Is public humiliation really “parenting done right”?

The first time I saw a video of a parent publicly humiliating his child as a punishment, it turned my stomach, though I couldn’t fully articulate why it bothered me so much. Each similar video and picture I’ve seen since has only strengthened my disdain. But so much worse than those videos and pictures have been the applause and accolades from all corners of the web.Humilation 3

“I wish all parents were like this!”

“Parenting: You’re doing it right!”

“Go mom!”

And it goes on and on.

While I am sure there are a couple of parents out there who truly felt like they were at their wits’ end and believed this was the only way to help steer their children away from a lifetime of negative behaviors that would only yield negative consequences, I also have no doubt in my mind that the majority of these public humiliation stunts are more about parents getting a pat on the back than disciplining their children. I don’t think Andy Warhol had any idea just how accurate his predication of 15 minutes of fame would be. YouTube and social media have made it all too tempting for people to seek out that attention and parents are now doing it at the expense of their children.

I'm totally on board with the punishment listed here - the rest serves no purpose except to inflate the parents' egos.

I’m totally on board with the punishment listed here – the rest serves no purpose except to inflate the parents’ egos.

Maybe not all parents are interested in their pictures and videos going viral, but whatever the motivation is behind public humiliation, it’s just lazy. It’s so much easier to pick up a camera and mock your child for an audience of any size than it is to find out what has caused your child’s behavior and dealing with it directly. It’s been my experience as a parent, a teacher, and a mentor that when a kid acts out, there is almost always something more behind it.

I’m not saying that discipline isn’t necessary. It most certainly is. But it should be something dealt with on a family level, not a public one. One of the first things I was taught in my education classes, and it is something I always considered common sense anyway, is that you praise in public and criticize in private.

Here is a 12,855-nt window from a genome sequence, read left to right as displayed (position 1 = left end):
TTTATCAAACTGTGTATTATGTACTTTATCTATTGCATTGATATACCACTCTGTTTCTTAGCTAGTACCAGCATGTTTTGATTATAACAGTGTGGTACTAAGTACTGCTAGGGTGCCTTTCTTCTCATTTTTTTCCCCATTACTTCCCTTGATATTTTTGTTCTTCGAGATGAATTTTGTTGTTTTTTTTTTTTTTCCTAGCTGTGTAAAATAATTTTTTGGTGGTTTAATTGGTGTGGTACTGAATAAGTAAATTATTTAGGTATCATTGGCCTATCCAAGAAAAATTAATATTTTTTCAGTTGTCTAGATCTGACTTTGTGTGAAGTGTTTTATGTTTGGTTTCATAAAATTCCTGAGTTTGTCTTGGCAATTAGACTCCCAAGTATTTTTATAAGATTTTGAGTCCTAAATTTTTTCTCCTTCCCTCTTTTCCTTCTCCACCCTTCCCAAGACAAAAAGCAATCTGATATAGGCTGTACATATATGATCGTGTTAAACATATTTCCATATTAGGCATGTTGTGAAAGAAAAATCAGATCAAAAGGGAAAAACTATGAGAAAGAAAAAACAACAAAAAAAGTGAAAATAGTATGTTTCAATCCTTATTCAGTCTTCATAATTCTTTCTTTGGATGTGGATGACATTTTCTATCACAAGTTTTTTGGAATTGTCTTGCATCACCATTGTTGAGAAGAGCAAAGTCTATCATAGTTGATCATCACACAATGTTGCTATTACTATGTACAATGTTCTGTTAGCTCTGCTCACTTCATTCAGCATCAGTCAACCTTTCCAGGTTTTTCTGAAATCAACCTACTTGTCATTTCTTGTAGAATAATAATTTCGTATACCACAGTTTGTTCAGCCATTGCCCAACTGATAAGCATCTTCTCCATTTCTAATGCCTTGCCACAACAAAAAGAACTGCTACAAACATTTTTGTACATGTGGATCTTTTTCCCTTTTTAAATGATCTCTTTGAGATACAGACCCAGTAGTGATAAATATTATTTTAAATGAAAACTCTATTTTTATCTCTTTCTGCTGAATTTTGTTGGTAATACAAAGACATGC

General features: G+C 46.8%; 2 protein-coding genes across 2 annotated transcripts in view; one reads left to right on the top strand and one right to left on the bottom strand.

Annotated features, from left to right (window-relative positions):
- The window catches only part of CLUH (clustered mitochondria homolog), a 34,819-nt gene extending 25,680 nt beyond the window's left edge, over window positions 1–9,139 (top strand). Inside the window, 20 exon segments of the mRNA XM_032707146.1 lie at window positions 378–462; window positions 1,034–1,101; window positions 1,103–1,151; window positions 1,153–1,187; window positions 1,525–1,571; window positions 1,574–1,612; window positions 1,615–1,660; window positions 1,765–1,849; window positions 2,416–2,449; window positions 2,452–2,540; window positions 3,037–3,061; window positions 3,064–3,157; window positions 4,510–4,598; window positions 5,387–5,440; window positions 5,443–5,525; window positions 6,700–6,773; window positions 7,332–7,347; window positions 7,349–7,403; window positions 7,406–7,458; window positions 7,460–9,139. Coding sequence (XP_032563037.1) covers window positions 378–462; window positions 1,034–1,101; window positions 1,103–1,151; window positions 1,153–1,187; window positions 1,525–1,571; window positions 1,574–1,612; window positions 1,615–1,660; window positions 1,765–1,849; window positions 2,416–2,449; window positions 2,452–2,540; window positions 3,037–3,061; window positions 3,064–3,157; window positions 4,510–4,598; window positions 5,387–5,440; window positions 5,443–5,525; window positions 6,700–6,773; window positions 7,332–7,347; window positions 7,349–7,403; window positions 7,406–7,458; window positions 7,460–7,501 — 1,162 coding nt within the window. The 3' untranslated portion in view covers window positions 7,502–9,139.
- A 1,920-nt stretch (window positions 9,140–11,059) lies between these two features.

Sometimes disciplining in public can’t be avoided. I once gave my daughter (she was about 4 at the time) a time out on a busy city sidewalk. She wouldn’t hold my hand and tried to run into the street a couple of times, so I made her sit against the building with her hands folded for few minutes while she screamed. When it was time for her to get up, she held on to my hand without any more problems. Disciplining on the spot is sometimes necessary. It is never necessary to document it and post it on Facebook or Twitter.

I love the idea of the "get-along" shirt too . . . but once again, there's no need to post your kids' picture for the world.

I love the idea of the “get-along” shirt too . . . but once again, there’s no need to post your kids’ picture for the world.

In this age of technology, it’s important to teach our children that everything they put online never goes away. We tell our kids to think about what they post – whether it’s an inappropriate picture or nasty comments or anything else they wouldn’t want the world seeing, today or in 5 or 10 or 20 years – because you never know who is going to see it. And yet it is somehow acceptable to broadcast our children’s punishments. As much of a long-shot as we may think it is, we need to realize that a future professor or colleague or boss or spouse could see this one day. Is that really what we want?